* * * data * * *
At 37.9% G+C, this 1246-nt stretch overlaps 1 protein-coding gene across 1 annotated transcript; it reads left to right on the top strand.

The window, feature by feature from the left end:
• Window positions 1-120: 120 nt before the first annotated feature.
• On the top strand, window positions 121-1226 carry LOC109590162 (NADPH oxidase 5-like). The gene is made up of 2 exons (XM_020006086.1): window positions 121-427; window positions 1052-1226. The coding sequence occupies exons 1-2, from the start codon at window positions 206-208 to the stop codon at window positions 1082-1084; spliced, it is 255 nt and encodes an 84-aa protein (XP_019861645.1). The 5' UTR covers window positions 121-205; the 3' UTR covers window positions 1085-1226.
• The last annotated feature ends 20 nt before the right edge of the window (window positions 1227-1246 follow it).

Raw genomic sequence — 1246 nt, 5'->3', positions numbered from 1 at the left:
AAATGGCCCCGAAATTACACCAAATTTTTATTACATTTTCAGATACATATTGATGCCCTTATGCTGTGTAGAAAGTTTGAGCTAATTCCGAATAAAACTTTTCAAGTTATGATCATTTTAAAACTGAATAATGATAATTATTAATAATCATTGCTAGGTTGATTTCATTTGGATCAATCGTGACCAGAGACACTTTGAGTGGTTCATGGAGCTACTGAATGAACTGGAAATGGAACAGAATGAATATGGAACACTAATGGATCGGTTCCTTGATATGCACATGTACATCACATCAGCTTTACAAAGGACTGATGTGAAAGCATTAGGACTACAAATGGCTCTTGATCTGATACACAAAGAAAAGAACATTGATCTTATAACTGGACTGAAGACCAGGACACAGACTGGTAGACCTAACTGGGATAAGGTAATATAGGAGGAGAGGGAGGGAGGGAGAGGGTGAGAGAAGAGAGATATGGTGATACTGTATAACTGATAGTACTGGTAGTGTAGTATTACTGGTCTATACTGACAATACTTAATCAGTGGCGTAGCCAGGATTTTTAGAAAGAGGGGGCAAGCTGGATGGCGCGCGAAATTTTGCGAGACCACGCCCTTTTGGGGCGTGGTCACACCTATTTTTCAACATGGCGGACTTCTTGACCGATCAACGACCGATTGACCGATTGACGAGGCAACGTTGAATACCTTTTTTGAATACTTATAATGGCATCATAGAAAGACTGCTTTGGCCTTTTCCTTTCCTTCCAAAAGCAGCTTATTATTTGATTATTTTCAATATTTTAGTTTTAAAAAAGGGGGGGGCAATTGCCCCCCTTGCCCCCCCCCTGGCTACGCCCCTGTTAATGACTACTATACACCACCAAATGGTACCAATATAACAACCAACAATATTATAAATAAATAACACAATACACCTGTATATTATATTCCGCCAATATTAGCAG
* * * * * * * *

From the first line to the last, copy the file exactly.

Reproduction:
At 37.9% G+C, this 1246-nt stretch overlaps 1 protein-coding gene across 1 annotated transcript; it reads left to right on the top strand.

The window, feature by feature from the left end:
• Window positions 1-120: 120 nt before the first annotated feature.
• On the top strand, window positions 121-1226 carry LOC109590162 (NADPH oxidase 5-like). The gene is made up of 2 exons (XM_020006086.1): window positions 121-427; window positions 1052-1226. The coding sequence occupies exons 1-2, from the start codon at window positions 206-208 to the stop codon at window positions 1082-1084; spliced, it is 255 nt and encodes an 84-aa protein (XP_019861645.1). The 5' UTR covers window positions 121-205; the 3' UTR covers window positions 1085-1226.
• The last annotated feature ends 20 nt before the right edge of the window (window positions 1227-1246 follow it).

Raw genomic sequence — 1246 nt, 5'->3', positions numbered from 1 at the left:
AAATGGCCCCGAAATTACACCAAATTTTTATTACATTTTCAGATACATATTGATGCCCTTATGCTGTGTAGAAAGTTTGAGCTAATTCCGAATAAAACTTTTCAAGTTATGATCATTTTAAAACTGAATAATGATAATTATTAATAATCATTGCTAGGTTGATTTCATTTGGATCAATCGTGACCAGAGACACTTTGAGTGGTTCATGGAGCTACTGAATGAACTGGAAATGGAACAGAATGAATATGGAACACTAATGGATCGGTTCCTTGATATGCACATGTACATCACATCAGCTTTACAAAGGACTGATGTGAAAGCATTAGGACTACAAATGGCTCTTGATCTGATACACAAAGAAAAGAACATTGATCTTATAACTGGACTGAAGACCAGGACACAGACTGGTAGACCTAACTGGGATAAGGTAATATAGGAGGAGAGGGAGGGAGGGAGAGGGTGAGAGAAGAGAGATATGGTGATACTGTATAACTGATAGTACTGGTAGTGTAGTATTACTGGTCTATACTGACAATACTTAATCAGTGGCGTAGCCAGGATTTTTAGAAAGAGGGGGCAAGCTGGATGGCGCGCGAAATTTTGCGAGACCACGCCCTTTTGGGGCGTGGTCACACCTATTTTTCAACATGGCGGACTTCTTGACCGATCAACGACCGATTGACCGATTGACGAGGCAACGTTGAATACCTTTTTTGAATACTTATAATGGCATCATAGAAAGACTGCTTTGGCCTTTTCCTTTCCTTCCAAAAGCAGCTTATTATTTGATTATTTTCAATATTTTAGTTTTAAAAAAGGGGGGGGCAATTGCCCCCCTTGCCCCCCCCCTGGCTACGCCCCTGTTAATGACTACTATACACCACCAAATGGTACCAATATAACAACCAACAATATTATAAATAAATAACACAATACACCTGTATATTATATTCCGCCAATATTAGCAG